A global pandemic may seem a complete world away from a disease that threatens Australia’s banana industry. However, on-farm responses by banana growers’ to COVID, compared to efforts to continue to control Panama disease tropical race 4 (TR4), have some distinct parallels.
By Sonia Campbell
When COVID-19 gripped the globe earlier this year, it was – and continues to be – an unprecedented crisis no Australian in the present day has experienced before.
For banana growers who have biosecurity protocols in place to keep diseases such as Panama tropical race 4 (TR4) at bay, unwittingly their responses to COVID – to keep staff safe from infection and ultimately keep their farms running viably – have been similar in many ways.
South Johnstone banana grower and former Australian Banana Growers’ Council (ABGC) chair Doug Phillips recently sat down with Australian Bananas magazine to consider this interesting analogy.
“Certainly, if you look at the responses in general (to TR4 and COVID-19) the ‘principals’ are almost identical. Different in application, but in principle the same,” Mr Phillips said.
“You talk about early identification? Where you find it (Panama and COVID), you go into strict containment and controlled movement.
“If you talk about early identification? With TR4 we have risked-based surveying of farms, the same way we do (in the community) with COVID 19. The trace forward, trace back, that’s a critical part of that risk identification, with both COVID and TR4.
So really the principles of what we are trying to achieve with COVID, as opposed to what we are doing with TR4 are the same.”
Department of Agriculture and Fisheries (DAF) Team Leader of Banana Production Systems, Stewart Lindsay believes those growers with good biosecurity protocols in place pre-COVID were at an advantage when it came to responding to the pandemic on farm.
He said these growers were accustomed to constant checks and balances, including disseminating information to their workforces quickly in times of need.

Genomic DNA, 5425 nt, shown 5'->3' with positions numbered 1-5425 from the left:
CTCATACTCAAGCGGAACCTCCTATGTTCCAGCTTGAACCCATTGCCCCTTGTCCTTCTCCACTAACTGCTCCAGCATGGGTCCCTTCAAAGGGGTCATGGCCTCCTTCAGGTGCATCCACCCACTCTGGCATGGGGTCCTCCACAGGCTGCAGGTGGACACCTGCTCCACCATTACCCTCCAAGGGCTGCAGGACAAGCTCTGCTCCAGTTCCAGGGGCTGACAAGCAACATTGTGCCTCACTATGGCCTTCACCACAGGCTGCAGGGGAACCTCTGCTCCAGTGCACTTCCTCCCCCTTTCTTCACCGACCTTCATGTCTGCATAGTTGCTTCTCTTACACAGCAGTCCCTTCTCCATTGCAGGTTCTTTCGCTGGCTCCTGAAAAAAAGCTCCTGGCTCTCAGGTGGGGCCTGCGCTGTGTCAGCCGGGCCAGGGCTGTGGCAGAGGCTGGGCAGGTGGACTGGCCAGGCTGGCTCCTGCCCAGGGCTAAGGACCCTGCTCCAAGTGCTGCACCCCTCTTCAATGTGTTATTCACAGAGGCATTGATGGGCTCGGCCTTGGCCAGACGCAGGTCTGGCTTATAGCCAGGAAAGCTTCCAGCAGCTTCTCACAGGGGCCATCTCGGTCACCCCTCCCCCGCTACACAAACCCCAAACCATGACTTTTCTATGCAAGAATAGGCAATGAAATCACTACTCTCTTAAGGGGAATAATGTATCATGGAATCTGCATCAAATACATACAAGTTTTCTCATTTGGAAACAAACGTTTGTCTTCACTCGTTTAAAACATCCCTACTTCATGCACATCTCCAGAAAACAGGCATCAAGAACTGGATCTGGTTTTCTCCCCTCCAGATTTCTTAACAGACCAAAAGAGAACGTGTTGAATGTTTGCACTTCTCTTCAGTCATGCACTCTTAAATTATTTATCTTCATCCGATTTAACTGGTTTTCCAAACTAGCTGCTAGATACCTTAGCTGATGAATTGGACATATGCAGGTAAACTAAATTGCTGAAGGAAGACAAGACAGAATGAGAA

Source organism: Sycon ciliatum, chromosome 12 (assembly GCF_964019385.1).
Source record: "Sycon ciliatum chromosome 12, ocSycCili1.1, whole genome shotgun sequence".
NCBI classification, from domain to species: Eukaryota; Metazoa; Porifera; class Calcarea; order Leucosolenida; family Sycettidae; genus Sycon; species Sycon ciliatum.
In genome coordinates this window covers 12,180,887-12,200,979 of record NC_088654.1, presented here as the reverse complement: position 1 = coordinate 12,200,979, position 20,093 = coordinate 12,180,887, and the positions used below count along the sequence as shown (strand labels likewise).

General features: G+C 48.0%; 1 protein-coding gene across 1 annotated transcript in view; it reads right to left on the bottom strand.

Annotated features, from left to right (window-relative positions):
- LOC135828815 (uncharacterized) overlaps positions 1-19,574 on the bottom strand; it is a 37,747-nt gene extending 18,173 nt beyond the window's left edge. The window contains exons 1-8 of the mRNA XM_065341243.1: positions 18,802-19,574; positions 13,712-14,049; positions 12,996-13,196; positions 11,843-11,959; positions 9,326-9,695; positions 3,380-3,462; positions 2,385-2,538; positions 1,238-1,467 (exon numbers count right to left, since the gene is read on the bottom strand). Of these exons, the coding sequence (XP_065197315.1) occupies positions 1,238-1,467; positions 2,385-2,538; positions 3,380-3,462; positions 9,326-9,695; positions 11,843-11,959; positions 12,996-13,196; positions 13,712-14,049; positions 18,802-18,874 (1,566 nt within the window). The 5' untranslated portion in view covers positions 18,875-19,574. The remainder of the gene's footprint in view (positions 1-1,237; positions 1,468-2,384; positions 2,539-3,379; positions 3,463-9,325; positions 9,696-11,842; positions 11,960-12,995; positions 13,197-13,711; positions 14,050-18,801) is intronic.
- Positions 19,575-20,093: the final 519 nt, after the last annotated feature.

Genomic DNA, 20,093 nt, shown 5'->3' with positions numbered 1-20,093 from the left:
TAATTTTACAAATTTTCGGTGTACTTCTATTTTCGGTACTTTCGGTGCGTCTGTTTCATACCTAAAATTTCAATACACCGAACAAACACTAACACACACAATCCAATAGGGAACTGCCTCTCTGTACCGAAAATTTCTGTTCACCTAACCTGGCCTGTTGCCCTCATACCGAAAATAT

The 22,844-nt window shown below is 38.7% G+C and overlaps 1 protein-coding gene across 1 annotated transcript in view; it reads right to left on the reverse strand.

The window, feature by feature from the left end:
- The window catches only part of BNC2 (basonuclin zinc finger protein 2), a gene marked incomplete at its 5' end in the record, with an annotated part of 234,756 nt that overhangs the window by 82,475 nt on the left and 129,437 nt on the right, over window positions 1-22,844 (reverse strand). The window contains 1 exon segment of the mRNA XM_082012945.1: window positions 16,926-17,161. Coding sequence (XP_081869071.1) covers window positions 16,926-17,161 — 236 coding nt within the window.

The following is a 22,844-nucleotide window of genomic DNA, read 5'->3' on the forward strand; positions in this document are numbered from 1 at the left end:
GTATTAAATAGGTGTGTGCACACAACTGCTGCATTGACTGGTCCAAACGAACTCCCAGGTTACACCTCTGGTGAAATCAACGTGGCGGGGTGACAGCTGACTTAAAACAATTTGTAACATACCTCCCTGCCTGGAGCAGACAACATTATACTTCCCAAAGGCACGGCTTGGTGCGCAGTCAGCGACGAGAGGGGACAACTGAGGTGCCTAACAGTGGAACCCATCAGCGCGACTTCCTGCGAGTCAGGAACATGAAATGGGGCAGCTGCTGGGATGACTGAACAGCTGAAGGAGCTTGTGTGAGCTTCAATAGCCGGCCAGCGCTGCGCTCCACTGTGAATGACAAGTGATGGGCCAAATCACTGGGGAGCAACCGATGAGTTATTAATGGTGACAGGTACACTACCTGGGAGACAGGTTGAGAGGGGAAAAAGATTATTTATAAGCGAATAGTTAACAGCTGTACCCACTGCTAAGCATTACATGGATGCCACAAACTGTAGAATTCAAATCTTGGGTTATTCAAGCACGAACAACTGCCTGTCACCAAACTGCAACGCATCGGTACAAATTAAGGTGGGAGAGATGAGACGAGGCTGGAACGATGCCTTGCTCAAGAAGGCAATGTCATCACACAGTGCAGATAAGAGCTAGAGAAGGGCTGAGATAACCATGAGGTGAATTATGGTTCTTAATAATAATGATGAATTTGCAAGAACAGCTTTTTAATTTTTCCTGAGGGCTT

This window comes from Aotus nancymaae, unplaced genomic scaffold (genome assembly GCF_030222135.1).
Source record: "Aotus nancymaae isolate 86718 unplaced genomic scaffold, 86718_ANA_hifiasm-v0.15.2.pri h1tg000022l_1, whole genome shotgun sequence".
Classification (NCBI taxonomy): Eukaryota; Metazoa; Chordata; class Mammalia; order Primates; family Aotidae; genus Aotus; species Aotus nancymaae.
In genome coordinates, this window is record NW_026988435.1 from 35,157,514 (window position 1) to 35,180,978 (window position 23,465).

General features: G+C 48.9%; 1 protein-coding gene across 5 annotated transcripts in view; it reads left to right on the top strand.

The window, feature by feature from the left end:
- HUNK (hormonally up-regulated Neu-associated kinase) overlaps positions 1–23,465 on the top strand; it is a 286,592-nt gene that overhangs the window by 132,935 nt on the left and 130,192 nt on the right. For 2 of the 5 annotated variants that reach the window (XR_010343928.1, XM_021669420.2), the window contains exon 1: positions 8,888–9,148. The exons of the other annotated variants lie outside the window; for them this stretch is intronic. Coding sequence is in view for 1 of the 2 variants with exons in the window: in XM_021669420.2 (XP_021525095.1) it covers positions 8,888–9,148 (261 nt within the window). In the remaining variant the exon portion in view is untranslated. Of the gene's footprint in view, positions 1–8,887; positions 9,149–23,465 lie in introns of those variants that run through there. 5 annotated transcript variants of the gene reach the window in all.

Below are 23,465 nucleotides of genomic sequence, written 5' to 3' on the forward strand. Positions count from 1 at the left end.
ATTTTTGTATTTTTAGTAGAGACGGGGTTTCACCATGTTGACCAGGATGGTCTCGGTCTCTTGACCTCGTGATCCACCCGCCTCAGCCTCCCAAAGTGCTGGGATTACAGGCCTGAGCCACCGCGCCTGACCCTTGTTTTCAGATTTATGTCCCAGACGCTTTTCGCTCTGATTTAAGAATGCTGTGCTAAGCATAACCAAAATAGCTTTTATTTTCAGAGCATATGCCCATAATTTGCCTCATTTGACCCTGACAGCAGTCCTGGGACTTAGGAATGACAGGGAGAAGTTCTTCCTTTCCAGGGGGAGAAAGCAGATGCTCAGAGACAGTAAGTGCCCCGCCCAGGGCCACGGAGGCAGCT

“I think those people who put their biosecurity in place (for TR4), bit by bit, early on, it’s about working with people. And, if you have systems in place, then people almost develop that as a habit,” Mr Lindsay said.
“So, similarly with COVID, you’re reinforcing new behaviours. But it does take time to become second nature, because you’re asking people to change the habits of a lifetime.”
Mr Lindsay agreed with Mr Phillips that there were many parallels between industry’s response to TR4 and the pandemic.
“Neither disease can actively seek out a suitable host, they both rely on distribution by other means. Both also have a period without obvious symptoms when they can be moved into close proximity of other hosts and infect them, so when you find infected hosts (people or plants) you are seeing the disease distribution in the past, rather than where it is right now,” he said.
“That’s why good quarantine practices have to assume that everywhere and everyone else is infected, and have practices that treat people and farms as if they are.
“So when you think about it, the (COVID) virus is not making the pandemic, we are. It’s human behaviour that decides whether there is a second wave.
“It’s the same with any disease (of) plant, animal or whatever. If you don’t have an effective control, then quarantine is your only control, and that’s why Panama and COVID are the same.
”Mr Lindsay also drew comparisons between ‘flattening the curve’ of COVID-19 and managing infected farms.
“With COVID we’re saying flatten the curve by doing the things that mean you are not infecting anyone else. That’s really what managing these infected farms with Panama is effectively trying to achieve,” Mr Lindsay said.
“If we had done nothing, the chance of Panama spreading to other farms and other districts would
have been much higher, so by locking down farms and imposing conditions, including destroying
infected plants, that’s achieving that flattening of the curve that everyone talks about with COVID.”
Mr Phillips believed there were other benefits of on-farm responses to both COVID and TR4.
“All of the measures that have been introduced for COVID such as increased hand washing and
increased social distancing, are going to have a positive influence on the infection rates of other diseases, like influenza and other things like that, in the same way that good biosecurity practices bring about additional positive outcomes.
“If you are more structured in your planting material and you’re using clean planting material, you’re not spreading other things through your farm. You’re not potentially importing nematodes, you are not importing other diseases and you’re not spreading other things through your farm,” Mr Phillips said.
“So you sit down and start to list the benefits (of the responses to TR4 and COVID), and you see
similarities there as well.”